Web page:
Chin J Plant Ecol ›› 2018, Vol. 42 ›› Issue (12): 1168-1178.DOI: 10.17521/cjpe.2018.0196

• Research Articles • Previous Articles     Next Articles

Leaf phenotypic variation in natural populations of Cerasus dielsiana

ZHU Hong,ZHU Shu-Xia,LI Yong-Fu,YI Xian-Gui,DUAN Yi-Fan,WANG Xian-Rong()   

  1. Co-Innovation Center for Sustainable Forestry in Southern China, College of Biology and the Environment, Key Laboratory of State Forestry and Grassland Administration on Subtropical Forest Biodiversity Conservation, Nanjing Forestry University, Nanjing 210037, China
  • Received:2018-08-10 Revised:2018-11-02 Online:2018-12-20 Published:2019-04-04
  • Contact: WANG Xian-Rong ORCID: 0000-0003-4048-2748

Abstract:

Aims Cerasus dielsianais a wild cherry species endemic to the subtropical forest of China, and was regarded as a promising ornamental resource. Our objectives were to determine the leaf phenotypic variation, adaptation and patterns in eight natural C. dielsiana populations.

Methods We analyzed eleven leaf phenotypic traits from five provinces of China in eight natural populations of C. dielsianaby using multiple comparisons, nested analysis of variance, correlation analysis, principal component analysis (PCA), principal coordinate analysis (PCoA) and unweighted pair-group method with arithmetic mean (UPGMA) cluster analysis.

Important findings Results showed that 1) Rich leaf phenotypic variation existed among and within populations, and the average coefficient of variation (CV) was 22.44%, the maximum and the minimum were leaf area (CV = 50.83%) and primary lateral veins (CV = 7.96%), respectively. The mean differentiation coefficient (Vst) for all traits was 30.78%, and the variation within populations (51.55%) was higher than that among populations (22.55%). 2) The principal component analysis showed that the cumulative contribution rate of the first three main components of variation from leaf phenotypic traits of C. dielsiana made a major contribution reached to 92.400%, and can be comprehensively summarized and sorted as “size traits” (73.242%) and “shape traits” (19.158%). 3) Leaf width (r = -0.641), leaf area (r = -0.658) and primary lateral veins (r = 0.659) showed significant negative or positive correlation with longitude, and the temperature seasonality and precipitation of wettest quarter were showed more influence on leaf phenotype variation. 4) The eight natural populations of C. dielsiana could be divided into four groups according to principal coordinate analysis (PCA) and UPGMA cluster analysis. To sum up, leaf phenotypic variation in C. dielsiana is abundant, with a certain of continuity in quantity, and “size trait” is the main source of inter-trait variation. The mean differentiation coefficient at a moderate level, the phenotypic variation within populations was the main source of leaf traits variation. The results of phenotypic differentiation among populations were found to be consistent with the geographical location, and presented a gradient variation pattern dominated by longitude geographically. Meanwhile, the “climate variability” and “leaf-expansion period” are the main climatic factors that drive leaf phenotypic variation. We speculate the phenomena results from a long evolutionary adaptation of C. dielsiana to the subtropical monsoon climate.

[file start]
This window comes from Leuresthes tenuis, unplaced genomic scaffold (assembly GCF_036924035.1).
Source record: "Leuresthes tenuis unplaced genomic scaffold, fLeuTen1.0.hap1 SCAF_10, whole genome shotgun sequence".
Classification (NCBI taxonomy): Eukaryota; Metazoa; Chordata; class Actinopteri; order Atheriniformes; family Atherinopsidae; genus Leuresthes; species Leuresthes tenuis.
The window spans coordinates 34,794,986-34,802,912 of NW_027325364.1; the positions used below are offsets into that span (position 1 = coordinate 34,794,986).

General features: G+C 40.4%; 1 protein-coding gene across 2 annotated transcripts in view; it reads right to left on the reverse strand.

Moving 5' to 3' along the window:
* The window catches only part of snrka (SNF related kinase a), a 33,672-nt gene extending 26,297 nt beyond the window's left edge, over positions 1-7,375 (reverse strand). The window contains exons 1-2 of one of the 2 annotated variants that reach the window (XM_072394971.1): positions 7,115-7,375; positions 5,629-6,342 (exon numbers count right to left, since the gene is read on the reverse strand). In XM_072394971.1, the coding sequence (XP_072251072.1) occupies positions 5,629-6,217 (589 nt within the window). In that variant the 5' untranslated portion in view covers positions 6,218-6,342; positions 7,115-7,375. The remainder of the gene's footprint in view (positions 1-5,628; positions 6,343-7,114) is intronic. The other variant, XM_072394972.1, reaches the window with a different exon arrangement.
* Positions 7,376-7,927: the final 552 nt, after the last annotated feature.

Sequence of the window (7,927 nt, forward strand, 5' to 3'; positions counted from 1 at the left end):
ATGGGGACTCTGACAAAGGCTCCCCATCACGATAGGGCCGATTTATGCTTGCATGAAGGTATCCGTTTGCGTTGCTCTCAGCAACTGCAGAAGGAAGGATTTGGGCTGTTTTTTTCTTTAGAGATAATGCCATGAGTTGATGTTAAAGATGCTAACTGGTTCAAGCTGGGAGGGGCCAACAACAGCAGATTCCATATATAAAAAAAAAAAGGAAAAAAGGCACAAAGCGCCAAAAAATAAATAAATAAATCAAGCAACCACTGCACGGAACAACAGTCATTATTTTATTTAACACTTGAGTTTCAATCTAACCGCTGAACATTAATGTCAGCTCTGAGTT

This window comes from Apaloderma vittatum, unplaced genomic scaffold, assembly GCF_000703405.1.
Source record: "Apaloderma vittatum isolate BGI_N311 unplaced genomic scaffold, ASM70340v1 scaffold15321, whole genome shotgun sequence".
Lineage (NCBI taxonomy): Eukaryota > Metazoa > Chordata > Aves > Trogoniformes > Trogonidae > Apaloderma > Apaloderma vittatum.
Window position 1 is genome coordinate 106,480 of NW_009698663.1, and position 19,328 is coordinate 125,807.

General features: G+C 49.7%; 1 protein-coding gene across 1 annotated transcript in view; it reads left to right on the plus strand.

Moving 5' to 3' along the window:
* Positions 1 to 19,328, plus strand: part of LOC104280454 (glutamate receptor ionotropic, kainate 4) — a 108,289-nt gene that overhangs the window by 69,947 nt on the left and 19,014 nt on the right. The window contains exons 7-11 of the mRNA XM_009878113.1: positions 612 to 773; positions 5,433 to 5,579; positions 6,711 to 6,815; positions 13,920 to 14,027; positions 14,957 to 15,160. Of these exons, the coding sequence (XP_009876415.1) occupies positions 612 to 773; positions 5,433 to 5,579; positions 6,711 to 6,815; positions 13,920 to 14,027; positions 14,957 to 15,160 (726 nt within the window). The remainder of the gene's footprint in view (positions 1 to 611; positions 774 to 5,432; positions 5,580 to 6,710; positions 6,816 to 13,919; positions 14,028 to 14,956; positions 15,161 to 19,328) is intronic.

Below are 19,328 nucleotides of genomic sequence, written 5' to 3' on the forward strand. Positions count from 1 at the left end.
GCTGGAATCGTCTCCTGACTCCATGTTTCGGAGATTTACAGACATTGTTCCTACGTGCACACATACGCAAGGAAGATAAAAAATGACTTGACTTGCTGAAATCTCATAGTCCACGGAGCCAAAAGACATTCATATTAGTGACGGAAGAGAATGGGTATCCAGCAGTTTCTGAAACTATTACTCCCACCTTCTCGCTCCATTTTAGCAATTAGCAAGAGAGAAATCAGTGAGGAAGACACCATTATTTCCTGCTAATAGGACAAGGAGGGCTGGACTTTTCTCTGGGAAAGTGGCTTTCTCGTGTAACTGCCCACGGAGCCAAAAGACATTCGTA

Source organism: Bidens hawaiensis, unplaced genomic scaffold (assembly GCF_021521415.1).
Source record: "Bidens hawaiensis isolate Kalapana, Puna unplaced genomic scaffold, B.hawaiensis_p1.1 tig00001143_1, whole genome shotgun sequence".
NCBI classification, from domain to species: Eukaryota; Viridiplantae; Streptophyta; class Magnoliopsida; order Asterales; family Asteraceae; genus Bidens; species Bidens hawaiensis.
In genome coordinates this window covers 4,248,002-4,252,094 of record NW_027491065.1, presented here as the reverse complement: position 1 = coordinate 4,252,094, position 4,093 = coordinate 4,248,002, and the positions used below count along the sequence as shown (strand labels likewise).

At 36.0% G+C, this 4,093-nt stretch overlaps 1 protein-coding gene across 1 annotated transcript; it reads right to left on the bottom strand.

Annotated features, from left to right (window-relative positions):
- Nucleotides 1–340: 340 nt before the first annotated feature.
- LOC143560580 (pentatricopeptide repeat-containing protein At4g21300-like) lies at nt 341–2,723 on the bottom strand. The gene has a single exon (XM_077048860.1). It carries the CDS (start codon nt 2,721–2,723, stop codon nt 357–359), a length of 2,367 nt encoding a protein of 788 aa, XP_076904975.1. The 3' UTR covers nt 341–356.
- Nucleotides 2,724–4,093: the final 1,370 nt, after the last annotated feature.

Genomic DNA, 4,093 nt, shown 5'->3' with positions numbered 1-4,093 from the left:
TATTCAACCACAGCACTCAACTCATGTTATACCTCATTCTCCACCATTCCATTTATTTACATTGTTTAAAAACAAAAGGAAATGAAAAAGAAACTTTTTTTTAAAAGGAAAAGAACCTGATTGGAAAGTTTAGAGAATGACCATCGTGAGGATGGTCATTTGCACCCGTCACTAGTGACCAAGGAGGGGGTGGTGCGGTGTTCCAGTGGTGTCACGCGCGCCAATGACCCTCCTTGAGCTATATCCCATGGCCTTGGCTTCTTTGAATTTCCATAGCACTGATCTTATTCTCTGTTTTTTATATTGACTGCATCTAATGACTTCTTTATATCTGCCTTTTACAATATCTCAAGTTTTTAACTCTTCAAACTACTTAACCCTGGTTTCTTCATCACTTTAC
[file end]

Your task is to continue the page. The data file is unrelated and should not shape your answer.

Key words: Cerasus dielsiana, natural population, geography and climatic factors, leaf phenotypic differentiation